|EcommerceBytes-NewsFlash, Number 2604 - August 09, 2011 - ISSN 1539-5065 3 of 3|
How do you monetize your Facebook fans, and how do you measure the investment you make in social media activities? That's what 150+ attendees of eTail East's Social Commerce Summit wanted to know as they gathered in Boston on Monday. While no one had easy answers, there was lots of sharing about what was working and what was not working in social media.
Facebook was used as a synonym for social networking, it was clearly seen as the sweet spot among such platforms. But most retailers had "discounting fatigue" - they were tired of enticing shoppers with deals and markdowns and were looking for other ideas to engage consumers.
And it's not just engagement - merchants are also looking for ways to monetize social networking sites. Scott Silverman of IFeelGoods.com discussed Facebook Credits and said one of the biggest challenges for retailers was, "How do I get customers to buy without offering them 50% off."
Michael Schreck of Zmags said Facebook has a broad demographic, so "content is the nectar" to attract the right followers. But he said he felt social media platforms were holding marketers back from unleashing all of their creativity.
While monetization was desirable, many attendees seemed satisfied with using social media to build brand awareness, and several speakers mentioned using techniques on Facebook to build their email marketing lists.
Amy Lanigan of Fluid suggested marketers needed to think differently on sites like Facebook. "Kill campaigns, launch projects," she said. FootLocker launched "Sneakerpedia" where the community creates content.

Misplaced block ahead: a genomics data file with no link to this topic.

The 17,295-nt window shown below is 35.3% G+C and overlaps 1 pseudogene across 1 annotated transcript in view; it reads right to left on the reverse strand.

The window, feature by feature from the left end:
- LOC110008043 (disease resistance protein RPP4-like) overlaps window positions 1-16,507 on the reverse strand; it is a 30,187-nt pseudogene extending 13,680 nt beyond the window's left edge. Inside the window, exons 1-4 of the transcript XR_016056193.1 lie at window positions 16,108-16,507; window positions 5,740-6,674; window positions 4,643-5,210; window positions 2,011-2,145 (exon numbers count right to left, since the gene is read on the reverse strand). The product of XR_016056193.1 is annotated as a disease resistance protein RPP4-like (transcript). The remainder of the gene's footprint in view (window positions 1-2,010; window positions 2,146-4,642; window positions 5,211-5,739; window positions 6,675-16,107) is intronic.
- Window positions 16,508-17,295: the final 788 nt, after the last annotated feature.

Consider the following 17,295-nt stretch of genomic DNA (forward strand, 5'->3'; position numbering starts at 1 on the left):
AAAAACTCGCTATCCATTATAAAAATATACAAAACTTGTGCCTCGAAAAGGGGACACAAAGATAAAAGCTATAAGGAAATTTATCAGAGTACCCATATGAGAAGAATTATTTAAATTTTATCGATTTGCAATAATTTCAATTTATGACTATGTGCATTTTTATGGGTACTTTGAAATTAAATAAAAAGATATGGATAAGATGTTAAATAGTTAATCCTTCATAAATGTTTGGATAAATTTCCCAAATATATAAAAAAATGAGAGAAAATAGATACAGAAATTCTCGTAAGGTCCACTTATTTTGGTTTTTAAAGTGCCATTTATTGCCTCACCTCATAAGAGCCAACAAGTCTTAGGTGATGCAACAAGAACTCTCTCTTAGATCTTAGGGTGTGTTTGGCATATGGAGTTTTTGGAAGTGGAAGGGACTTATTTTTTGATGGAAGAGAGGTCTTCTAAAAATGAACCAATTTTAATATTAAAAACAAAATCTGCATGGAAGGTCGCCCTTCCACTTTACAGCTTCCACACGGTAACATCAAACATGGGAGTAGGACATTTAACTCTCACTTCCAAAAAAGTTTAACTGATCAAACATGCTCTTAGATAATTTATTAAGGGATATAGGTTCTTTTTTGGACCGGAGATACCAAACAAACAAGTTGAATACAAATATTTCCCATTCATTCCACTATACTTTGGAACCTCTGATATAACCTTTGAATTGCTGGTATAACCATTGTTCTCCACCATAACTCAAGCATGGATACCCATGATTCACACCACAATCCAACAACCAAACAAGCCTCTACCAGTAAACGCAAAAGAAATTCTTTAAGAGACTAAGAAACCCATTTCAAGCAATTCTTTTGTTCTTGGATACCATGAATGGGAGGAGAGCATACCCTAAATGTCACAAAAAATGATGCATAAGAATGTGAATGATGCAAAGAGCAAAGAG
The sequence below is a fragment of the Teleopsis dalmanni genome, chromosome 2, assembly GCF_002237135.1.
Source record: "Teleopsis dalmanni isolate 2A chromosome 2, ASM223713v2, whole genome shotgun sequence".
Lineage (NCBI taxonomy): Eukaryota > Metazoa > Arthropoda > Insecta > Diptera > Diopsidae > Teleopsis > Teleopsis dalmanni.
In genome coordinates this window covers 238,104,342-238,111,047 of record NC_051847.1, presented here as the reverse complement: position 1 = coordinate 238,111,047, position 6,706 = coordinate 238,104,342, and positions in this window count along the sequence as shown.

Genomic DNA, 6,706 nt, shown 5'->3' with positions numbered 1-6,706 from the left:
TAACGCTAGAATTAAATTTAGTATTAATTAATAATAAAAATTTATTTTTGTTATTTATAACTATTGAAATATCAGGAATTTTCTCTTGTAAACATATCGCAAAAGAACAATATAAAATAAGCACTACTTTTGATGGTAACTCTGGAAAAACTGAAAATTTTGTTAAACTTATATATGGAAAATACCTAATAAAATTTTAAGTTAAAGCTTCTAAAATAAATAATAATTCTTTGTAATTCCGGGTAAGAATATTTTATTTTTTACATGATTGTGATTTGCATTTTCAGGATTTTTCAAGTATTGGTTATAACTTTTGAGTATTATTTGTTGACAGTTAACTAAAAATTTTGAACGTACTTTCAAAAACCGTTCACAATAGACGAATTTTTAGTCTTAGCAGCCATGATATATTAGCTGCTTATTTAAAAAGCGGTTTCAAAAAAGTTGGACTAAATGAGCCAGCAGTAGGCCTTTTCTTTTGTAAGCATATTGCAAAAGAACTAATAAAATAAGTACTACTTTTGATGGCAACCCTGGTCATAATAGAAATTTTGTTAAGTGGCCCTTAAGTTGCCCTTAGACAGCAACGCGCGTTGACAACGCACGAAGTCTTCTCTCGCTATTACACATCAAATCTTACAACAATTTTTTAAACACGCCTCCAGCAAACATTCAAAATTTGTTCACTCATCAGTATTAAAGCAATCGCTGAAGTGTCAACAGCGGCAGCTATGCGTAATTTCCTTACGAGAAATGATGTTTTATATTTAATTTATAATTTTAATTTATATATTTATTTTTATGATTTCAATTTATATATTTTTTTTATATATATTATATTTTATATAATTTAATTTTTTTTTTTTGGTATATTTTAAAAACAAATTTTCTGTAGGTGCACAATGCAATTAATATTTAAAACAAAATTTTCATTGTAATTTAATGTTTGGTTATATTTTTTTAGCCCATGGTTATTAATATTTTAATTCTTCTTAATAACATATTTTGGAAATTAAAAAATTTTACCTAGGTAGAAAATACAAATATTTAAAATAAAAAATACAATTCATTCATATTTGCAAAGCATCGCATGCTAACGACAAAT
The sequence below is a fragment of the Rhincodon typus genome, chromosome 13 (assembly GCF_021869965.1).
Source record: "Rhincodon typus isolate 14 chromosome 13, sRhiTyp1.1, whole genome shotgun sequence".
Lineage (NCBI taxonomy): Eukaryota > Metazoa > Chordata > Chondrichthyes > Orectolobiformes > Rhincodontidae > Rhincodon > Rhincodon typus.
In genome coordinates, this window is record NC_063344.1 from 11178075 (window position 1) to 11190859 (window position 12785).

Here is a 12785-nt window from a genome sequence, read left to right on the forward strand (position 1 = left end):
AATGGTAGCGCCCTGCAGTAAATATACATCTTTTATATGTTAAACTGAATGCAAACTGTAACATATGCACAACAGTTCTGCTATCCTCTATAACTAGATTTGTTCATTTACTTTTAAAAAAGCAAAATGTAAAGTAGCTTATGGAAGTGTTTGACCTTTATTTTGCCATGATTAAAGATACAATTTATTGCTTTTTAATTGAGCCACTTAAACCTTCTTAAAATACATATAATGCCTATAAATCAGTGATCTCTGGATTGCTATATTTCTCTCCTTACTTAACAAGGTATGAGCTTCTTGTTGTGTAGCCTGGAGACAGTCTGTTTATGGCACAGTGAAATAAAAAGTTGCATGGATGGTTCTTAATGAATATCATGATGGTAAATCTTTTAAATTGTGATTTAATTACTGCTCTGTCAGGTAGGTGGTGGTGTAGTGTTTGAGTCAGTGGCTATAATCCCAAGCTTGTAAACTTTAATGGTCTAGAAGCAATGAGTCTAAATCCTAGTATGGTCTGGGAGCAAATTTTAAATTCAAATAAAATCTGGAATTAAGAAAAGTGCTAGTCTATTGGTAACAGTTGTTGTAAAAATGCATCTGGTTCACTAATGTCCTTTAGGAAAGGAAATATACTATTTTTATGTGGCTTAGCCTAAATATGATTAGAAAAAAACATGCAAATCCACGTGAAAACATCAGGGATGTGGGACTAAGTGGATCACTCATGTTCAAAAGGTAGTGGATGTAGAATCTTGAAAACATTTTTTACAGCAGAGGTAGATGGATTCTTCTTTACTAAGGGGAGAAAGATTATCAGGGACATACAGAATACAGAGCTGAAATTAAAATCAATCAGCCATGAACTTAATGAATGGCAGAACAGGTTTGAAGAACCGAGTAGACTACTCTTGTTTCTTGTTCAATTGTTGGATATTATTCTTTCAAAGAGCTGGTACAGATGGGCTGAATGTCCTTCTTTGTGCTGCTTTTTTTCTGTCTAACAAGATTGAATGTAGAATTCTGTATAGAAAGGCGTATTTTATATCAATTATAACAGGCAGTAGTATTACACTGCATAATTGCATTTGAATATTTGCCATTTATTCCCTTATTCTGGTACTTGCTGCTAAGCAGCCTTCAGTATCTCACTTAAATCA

Lanigan also said merchants should not only turn conversations into conversion, but should turn conversions into conversation. That was echoed by other companies who talked about how to get their fans and followers to share their purchases with friends - as close to the time of transaction as possible, while the buyer is still excited about their purchase. "Build in post-transaction sharing" was advised.
Frank Malsbenden of Vision Retailing warned retailers to be mindful of how much time they spend on campaign preparation, reminding attendees that lifespan is short on Twitter.
At one point during the day, several panelists seemed stumped when asked about how to measure social media ROI (the return on their investment). Among the "returns" Summit attendees measure are traffic, revenue, conversion and engagement. One vendor said his clients benchmarks the interaction of every post, and analyzes why some posts fall below the benchmark.
Attendees reported they used traditional analytics tools (Google Analytics, Omniture) to measure traffic and to correlate social media campaigns to that traffic. Many speakers mentioned Klout, since it measures the influence of individuals and brands on Facebook and Twitter. Another tool mentioned was Scout Analytics.
Al Lalani of Social Annex said he measured people who engage on social media sites, and said they convert 3 to 7 times better. How do they track? "You cookie them," he said.
Jeff French of LoudDoor shifted the paradigm by explaining how his firm did not create content to cater to its audience. Instead, it built an audience to fit the content, and used a case study to explain its data-driven approach to engaging audience and driving ROI.
At the end of the Summit, it was clear that most online merchants want lots of Twitter followers and Facebook fans, but they are now asking hard questions about their value and how to optimize and measure the investments they've made in social media.
Etail East continues in Boston through Thursday.
About the author:
Ina Steiner is co-founder and Editor of EcommerceBytes and has been reporting on ecommerce since 1999. She's a widely cited authority on marketplace selling and is author of "Turn eBay Data Into Dollars" (McGraw-Hill 2006). Her blog was featured in the book, "Blogging Heroes" (Wiley 2008). Follow her on Twitter at @ecommercebytes and send news tips to email@example.com.
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